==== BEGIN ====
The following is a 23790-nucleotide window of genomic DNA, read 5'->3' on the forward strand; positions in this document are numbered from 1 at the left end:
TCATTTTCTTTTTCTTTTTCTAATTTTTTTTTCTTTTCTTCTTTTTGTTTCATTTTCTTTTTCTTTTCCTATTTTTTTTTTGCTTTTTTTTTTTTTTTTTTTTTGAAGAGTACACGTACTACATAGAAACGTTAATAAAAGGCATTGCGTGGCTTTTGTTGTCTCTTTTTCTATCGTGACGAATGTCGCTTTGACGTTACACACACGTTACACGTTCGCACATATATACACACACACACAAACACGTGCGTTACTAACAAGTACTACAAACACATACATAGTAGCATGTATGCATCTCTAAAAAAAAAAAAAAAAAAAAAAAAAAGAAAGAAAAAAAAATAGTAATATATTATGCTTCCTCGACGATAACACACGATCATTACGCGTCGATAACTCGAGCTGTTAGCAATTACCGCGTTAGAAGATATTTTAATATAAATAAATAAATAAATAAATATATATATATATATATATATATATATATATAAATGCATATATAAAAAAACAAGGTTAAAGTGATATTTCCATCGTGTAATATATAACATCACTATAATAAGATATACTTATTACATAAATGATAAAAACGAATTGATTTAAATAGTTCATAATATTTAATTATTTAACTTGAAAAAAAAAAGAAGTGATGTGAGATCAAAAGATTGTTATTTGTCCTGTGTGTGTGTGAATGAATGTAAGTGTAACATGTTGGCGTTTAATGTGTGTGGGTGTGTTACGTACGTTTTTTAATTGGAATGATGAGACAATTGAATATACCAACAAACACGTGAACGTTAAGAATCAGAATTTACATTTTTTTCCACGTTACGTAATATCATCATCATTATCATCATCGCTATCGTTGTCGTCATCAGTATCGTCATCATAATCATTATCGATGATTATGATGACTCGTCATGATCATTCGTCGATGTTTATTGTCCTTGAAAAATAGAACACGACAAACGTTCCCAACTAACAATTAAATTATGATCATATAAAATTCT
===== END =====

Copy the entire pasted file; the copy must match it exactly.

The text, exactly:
The following is a 23790-nucleotide window of genomic DNA, read 5'->3' on the forward strand; positions in this document are numbered from 1 at the left end:
TCATTTTCTTTTTCTTTTTCTAATTTTTTTTTCTTTTCTTCTTTTTGTTTCATTTTCTTTTTCTTTTCCTATTTTTTTTTTGCTTTTTTTTTTTTTTTTTTTTTGAAGAGTACACGTACTACATAGAAACGTTAATAAAAGGCATTGCGTGGCTTTTGTTGTCTCTTTTTCTATCGTGACGAATGTCGCTTTGACGTTACACACACGTTACACGTTCGCACATATATACACACACACACAAACACGTGCGTTACTAACAAGTACTACAAACACATACATAGTAGCATGTATGCATCTCTAAAAAAAAAAAAAAAAAAAAAAAAAAGAAAGAAAAAAAAATAGTAATATATTATGCTTCCTCGACGATAACACACGATCATTACGCGTCGATAACTCGAGCTGTTAGCAATTACCGCGTTAGAAGATATTTTAATATAAATAAATAAATAAATAAATATATATATATATATATATATATATATATATAAATGCATATATAAAAAAACAAGGTTAAAGTGATATTTCCATCGTGTAATATATAACATCACTATAATAAGATATACTTATTACATAAATGATAAAAACGAATTGATTTAAATAGTTCATAATATTTAATTATTTAACTTGAAAAAAAAAAGAAGTGATGTGAGATCAAAAGATTGTTATTTGTCCTGTGTGTGTGTGAATGAATGTAAGTGTAACATGTTGGCGTTTAATGTGTGTGGGTGTGTTACGTACGTTTTTTAATTGGAATGATGAGACAATTGAATATACCAACAAACACGTGAACGTTAAGAATCAGAATTTACATTTTTTTCCACGTTACGTAATATCATCATCATTATCATCATCGCTATCGTTGTCGTCATCAGTATCGTCATCATAATCATTATCGATGATTATGATGACTCGTCATGATCATTCGTCGATGTTTATTGTCCTTGAAAAATAGAACACGACAAACGTTCCCAACTAACAATTAAATTATGATCATATAAAATTCT